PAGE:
Hi there! A while ago there used to be a ‘rainbow books tag’ going on on YouTube and book blogs. I’m not a great fan of the rainbow bookshelves (to bold to my taste, though I tend to select on colour a little bit within each genre), but I liked the idea of selecting some books according to their colour and talk about them. It’s just another way to discover new books, isn’t it? I decided to give this tag a try, but with a twist. Each time I’ll select a colour and five books and tell you a little bit about the writer, plot and how it came into my collection. Ready? Let’s give it a try!
As you can see, there are two Dutch books in this ‘episode’. To the right are Graeme Simsion’s The Rosie Effect and Annie M. G. Schmidt’s Minoes. The first one is of course originally English and the latter is available in English translation.
I think a friend recommended The Rosie Project to me, but I’m not entirely sure. I wanted to read the book in English, as I try to read books in their original language as much as possible (which actually only accounts for English and Dutch literature after all), but at that time the English edition wasn’t that nice (remember it? It had that creepy lobster on the cover), so I chose the colourful Dutch edition. When the sequel came out, I decided to buy the Dutch translation as well.
I enjoyed both books very much, and I even think I enjoyed the second one more than the first one (which does not happen very often with sequels). Don’s character is so extremely funny and I thought it was refreshing reading about someone with the Asperger syndrome. I myself know someone with that syndrome, and although I think that person has ‘Asperger light’, I did recognize a lot. A great read that would make a great gift as well!
If you’re not a Dutchie, you might not know this author, although her most famous characters, Jip & Janneke, are famous all over the world. Minoes is a very popular children’s book in the Netherlands and the film adaptation was a breakthrough for Dutch actress Carice van Houten, who’s now starring in the Game of Thrones series as Melisandre. Minoes is about a lady who used to be a cat, but wakes up one day as a lady. She still has many cat habits like meowing, scratching, loving fish, and hating dogs. She befriends Tjibbe, a shy news reporter, and helps him with his articles by setting up a news service run buy cats. Meanwhile, she searches for a way to become a cat again.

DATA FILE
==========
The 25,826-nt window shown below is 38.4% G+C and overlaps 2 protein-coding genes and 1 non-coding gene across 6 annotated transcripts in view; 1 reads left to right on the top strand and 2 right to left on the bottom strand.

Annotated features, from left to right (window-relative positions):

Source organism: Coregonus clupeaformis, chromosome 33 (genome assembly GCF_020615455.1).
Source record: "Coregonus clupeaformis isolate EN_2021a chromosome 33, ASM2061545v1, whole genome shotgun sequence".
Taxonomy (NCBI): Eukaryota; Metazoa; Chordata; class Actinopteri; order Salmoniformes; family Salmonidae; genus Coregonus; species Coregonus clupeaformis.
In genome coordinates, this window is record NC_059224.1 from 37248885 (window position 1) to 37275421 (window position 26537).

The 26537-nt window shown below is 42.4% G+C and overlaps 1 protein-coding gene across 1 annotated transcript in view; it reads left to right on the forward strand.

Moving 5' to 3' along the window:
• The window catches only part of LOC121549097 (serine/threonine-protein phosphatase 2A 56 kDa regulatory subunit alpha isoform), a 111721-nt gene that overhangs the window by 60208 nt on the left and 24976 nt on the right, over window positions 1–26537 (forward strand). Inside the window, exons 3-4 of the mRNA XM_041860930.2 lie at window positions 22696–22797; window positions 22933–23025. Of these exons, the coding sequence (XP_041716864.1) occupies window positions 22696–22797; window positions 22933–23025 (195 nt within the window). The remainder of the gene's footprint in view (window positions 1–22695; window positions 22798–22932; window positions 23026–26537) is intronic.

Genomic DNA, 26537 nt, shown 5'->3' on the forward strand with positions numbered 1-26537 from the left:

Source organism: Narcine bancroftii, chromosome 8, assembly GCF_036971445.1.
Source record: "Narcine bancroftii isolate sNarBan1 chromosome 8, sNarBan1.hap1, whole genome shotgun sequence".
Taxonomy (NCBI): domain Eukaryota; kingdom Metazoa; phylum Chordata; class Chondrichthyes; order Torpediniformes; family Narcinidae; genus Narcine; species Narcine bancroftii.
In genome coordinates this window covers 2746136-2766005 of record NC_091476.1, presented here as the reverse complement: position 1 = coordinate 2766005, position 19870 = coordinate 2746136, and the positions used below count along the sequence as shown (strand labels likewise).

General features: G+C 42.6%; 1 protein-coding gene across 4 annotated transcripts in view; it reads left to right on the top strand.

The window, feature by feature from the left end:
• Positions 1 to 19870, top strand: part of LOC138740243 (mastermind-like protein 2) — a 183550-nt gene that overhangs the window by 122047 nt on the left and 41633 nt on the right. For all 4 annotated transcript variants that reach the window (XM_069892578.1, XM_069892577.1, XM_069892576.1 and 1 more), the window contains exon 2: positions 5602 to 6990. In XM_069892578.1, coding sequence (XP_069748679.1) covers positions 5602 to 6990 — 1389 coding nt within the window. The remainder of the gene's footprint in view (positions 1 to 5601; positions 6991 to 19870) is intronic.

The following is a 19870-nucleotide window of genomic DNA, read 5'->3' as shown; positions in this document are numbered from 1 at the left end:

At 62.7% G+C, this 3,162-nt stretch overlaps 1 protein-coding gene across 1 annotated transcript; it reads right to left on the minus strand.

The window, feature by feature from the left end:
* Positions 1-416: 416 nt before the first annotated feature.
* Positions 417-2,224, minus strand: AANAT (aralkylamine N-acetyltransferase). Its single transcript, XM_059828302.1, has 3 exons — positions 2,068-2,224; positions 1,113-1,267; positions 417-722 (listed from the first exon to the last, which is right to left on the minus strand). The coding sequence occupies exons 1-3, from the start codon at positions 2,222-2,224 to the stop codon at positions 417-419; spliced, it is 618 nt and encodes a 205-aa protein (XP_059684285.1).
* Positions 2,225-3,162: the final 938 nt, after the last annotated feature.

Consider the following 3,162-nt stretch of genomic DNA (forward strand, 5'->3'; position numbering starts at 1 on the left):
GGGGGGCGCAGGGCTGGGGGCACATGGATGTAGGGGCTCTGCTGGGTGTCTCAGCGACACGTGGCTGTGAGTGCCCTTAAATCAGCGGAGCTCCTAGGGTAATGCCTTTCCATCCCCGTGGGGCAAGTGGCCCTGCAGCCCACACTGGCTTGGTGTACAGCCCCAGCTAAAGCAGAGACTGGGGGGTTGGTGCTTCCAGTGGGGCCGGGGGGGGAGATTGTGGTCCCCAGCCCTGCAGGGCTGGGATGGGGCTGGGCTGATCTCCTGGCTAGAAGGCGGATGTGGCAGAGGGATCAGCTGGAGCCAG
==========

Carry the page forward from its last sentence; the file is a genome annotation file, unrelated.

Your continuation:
Now for the English novels! First up is The Witches by Roald Dahl. I bought this beautiful hardcover edition a while ago, and I absolutely love it! It’s beautifully designed and it reminded me once and again how much I love Quentin Blake’s illustrations. The book itself is actually quite scary. I remember watching the film when I was about eleven, twelve years old, and the witches scared the creeps out of me! This might not be a story for young kids, but Dahl’s stories are definitely one of my favourite children’s books.
I was not overly enthusiastic about this book by Romain Puértolas, but it was a nice read. The plot of a modern-day fakir who travels to an IKEA in France to buy a new bed of nails is interesting and the journey that follows reminds me a little of The Hundred-Year Old Man or Jonas Jonassons second book. Because of that, the story is not very original, but it’s definitely funny and charming.
The last blue book is this beautiful hardcover edition of the ever popular Alice’s Adventures in Wonderland and Through the Looking Glass by Lewis Carroll. I received this book in December and I absolutely love it. Meanwhile, I purchased some other books in the Barnes & Noble Collectible Edition series, and I intend to buy some more in the future. I think the story needs no explanation with its influence still visible today. You’ve got to like English nonsense, but other than that Alice is a classic fairytale.
That’s it for today! Next time I’ll show you some green novels. Or yellow. Or red. We’ll see!
What’s your favourite blue book?